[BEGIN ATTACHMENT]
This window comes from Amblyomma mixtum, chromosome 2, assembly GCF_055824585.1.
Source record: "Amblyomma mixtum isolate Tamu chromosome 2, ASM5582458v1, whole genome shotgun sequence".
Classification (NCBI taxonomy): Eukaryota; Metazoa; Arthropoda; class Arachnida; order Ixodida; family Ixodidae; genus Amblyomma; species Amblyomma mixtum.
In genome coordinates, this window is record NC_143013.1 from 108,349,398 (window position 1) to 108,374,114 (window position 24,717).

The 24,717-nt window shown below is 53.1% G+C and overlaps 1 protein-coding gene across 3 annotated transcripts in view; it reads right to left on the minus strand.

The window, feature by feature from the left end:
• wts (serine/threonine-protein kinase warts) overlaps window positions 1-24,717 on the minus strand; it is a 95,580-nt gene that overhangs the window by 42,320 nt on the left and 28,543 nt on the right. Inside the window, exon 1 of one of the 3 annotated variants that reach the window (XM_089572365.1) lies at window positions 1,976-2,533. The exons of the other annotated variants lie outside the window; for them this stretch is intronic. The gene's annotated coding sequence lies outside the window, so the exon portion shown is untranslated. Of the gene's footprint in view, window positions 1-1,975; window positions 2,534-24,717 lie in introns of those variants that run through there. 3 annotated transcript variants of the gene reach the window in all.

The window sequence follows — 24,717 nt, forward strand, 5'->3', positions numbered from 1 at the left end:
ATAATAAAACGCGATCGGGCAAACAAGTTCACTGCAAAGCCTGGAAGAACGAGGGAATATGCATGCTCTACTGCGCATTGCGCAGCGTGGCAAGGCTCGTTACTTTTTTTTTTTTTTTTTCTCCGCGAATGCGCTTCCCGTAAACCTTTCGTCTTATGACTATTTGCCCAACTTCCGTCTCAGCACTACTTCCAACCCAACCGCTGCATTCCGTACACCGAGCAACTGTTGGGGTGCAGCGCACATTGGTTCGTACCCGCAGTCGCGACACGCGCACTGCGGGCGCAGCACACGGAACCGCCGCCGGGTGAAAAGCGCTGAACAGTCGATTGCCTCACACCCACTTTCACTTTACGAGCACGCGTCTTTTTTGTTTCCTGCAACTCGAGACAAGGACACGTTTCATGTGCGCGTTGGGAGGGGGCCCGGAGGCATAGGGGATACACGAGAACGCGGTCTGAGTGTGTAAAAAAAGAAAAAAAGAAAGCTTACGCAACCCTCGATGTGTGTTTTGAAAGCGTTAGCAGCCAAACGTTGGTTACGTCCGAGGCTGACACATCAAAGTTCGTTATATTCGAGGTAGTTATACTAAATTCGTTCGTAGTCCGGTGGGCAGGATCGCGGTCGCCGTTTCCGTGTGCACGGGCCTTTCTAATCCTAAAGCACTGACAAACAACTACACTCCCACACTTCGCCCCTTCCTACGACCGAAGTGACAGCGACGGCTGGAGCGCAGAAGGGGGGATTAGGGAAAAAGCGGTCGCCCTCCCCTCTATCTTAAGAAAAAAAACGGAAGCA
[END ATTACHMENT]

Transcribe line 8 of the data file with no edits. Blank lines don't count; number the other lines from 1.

The window sequence follows — 24,717 nt, forward strand, 5'->3', positions numbered from 1 at the left end: